Published on Oct 15, 2017
Analysis of the New Zealand housing crisis and solutions to it by award winning documentary maker Bryan Bruce
Save your real/organic/heirloom seeds people. They’re gold! See our resources page (main menu) to read ‘How the Other Half Dies’. (The real reason not the one you’ve been told).
From Real Independent News and Film
By Colin Todhunter
The increasingly globalised industrial food system that transnational agribusiness promotes is not feeding the world and is responsible for some of the planet’s most pressing political, social and environmental crises. Localised, traditional methods of food production have given way to globalised supply chains dominated by transnational companies policies and actions which have resulted in the destruction of habitat and livelihoods and the imposition of corporate-controlled, chemical-intensive (monocrop) agriculture that weds farmers and regions to a wholly exploitative system of neoliberal globalisation.
Whether it involves the undermining or destruction of what were once largely self-sufficient agrarian economies in Africa or the devastating impacts of soy cultivation in Argentina or palm oil production in Indonesia, transnational agribusiness and global capitalism cannot be greenwashed.
In their rush to readily promote neoliberal dogma and corporate PR, many take as given that profit-driven transnational corporations have a legitimate claim to be custodians of natural assets. There is the premise that water, seeds, land, food, soil and agriculture should be handed over to powerful, corrupt transnational corporations to milk for profit, under the pretence these entities are somehow serving the needs of humanity.
These natural assets (‘the commons’) belong to everyone and any stewardship should be carried out in the common interest by local people assisted by public institutions and governments acting on their behalf, not by private transnational corporations driven by self-interest and the maximization of profit by any means possible.
The Guardian columnist George Monbiot notes the vast wealth the economic elite has accumulated at our expense through its seizure of the commons. A commons is managed not for the accumulation of capital or profit but for the steady production of prosperity or wellbeing of a particular group, who might live in or beside it or who created and sustain it.
This is info from the US so the juices are not necessarily available here in NZ. The brand names are familiar though. I learned not so long ago from a contact that growers they knew who grew for export sprayed glyphosate (in Roundup) around their orange trees so the product goes up the roots and into the fruit of course. How could it not? That destroyed all my hope of eliminating by peeling. This product is so invasive it’s been found in breast milk and urine. Kiwis love it and slather it all over everything. Including the authorities who spray it relentlessly over the roadsides to keep it all TIDY. Why? Small wonder one in three of we humans are dying off with cancer.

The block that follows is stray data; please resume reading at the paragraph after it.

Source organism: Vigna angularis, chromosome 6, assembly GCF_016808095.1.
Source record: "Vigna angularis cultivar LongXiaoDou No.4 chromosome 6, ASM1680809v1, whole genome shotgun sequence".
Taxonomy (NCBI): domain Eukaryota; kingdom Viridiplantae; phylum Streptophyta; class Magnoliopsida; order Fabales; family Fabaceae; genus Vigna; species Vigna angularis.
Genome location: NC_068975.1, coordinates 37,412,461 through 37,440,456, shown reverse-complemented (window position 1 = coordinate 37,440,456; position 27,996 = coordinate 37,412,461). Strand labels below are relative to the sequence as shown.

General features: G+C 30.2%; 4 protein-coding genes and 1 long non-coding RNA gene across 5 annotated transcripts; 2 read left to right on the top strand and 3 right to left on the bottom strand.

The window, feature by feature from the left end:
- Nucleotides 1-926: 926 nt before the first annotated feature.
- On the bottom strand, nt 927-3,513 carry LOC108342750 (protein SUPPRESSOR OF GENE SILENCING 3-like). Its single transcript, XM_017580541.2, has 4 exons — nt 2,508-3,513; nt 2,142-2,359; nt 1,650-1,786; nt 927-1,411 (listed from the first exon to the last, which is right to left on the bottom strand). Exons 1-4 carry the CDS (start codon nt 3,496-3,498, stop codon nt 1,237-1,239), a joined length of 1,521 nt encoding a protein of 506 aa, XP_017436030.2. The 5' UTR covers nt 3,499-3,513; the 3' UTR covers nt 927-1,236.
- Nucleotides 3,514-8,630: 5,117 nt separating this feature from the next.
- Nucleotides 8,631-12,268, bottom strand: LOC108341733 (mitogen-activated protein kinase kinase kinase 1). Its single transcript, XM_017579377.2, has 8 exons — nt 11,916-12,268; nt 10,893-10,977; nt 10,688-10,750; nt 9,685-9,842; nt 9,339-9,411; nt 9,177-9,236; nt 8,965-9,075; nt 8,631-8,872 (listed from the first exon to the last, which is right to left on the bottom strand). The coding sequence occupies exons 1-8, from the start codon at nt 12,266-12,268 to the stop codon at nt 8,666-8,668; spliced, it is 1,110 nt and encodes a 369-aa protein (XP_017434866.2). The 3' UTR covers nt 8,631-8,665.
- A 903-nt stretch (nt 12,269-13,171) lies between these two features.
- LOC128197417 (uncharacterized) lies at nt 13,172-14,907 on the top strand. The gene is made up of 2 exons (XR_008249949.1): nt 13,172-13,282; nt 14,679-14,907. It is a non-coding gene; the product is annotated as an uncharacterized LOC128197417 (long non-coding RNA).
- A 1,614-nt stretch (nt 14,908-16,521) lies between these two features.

Oranges are NON GMO. They have a thick skin and glyphosate isn’t used on the citrus trees themselves. So WHY did five major brands all test positive for glyphosate in their products. According to citrus farmers, they spray the weed killer between the rows of trees. The average person in America consumes 2.7 gallons of orange juice and 3 pounds of oranges each year. “100% Pure Orange Juice” is a common claim used by many juice brands that allow consumers to feel safe when serving it to their families on a daily basis. However, recent testing revealed that every one of the five top orange juice brands Moms Across America sent to an accredited lab tested positive for glyphosate weed killer. Its time to let the corporations know that we don’t want to drink glyphosate!
Wireless Kills Trees. A six-year study of trees around wireless cell towers reveals the ‘invisible’ damage of exposure to RF radiation. Radiation from wireless technology is now jeopardizing the health of our trees and other plants. “Tree damage in the vicinity of mobile phone base stations” by Waldmann-Selsam and Egar in 2013, documented suspected RF radiation related tree damage and RF radiation readings over a period of six years.
It found significantly higher RF radiation readings by damaged trees as compared to undamaged trees. Sometimes damaged areas and undamaged areas were on the same tree, in which case RF radiation levels were found to be higher near the damaged areas. Because trees are unable to move, differences in RF radiation levels from fixed sources like cell towers can result in very different RF radiation exposure micro-environments in different parts of the same tree or bush.